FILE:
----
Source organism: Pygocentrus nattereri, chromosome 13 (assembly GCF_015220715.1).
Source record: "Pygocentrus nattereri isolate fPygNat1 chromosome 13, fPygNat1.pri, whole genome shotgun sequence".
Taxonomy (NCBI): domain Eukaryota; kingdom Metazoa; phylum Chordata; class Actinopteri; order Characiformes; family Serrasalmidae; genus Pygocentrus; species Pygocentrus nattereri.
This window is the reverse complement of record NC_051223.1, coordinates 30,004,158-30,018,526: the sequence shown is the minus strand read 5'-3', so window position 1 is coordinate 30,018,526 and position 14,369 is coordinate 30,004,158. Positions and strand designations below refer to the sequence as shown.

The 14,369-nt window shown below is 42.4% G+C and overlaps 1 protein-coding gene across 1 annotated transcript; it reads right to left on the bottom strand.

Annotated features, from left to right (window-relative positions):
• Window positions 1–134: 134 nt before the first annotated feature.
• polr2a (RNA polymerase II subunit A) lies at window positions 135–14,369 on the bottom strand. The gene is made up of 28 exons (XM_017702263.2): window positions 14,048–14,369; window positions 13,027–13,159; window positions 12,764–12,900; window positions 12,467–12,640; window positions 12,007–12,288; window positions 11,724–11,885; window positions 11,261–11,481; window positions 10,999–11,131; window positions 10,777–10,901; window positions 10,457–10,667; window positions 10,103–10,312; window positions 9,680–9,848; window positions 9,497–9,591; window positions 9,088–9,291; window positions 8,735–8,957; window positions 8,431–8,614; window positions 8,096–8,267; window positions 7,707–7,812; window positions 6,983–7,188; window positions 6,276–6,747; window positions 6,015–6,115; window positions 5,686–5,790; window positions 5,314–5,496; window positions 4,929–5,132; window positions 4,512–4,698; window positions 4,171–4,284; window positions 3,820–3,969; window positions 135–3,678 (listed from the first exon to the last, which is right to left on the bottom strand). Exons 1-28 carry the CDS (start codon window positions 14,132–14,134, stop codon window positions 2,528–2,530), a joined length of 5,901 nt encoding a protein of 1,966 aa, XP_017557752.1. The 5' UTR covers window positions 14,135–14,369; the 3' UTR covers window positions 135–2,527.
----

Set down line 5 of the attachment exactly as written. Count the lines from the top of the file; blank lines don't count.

The 14,369-nt window shown below is 42.4% G+C and overlaps 1 protein-coding gene across 1 annotated transcript; it reads right to left on the bottom strand.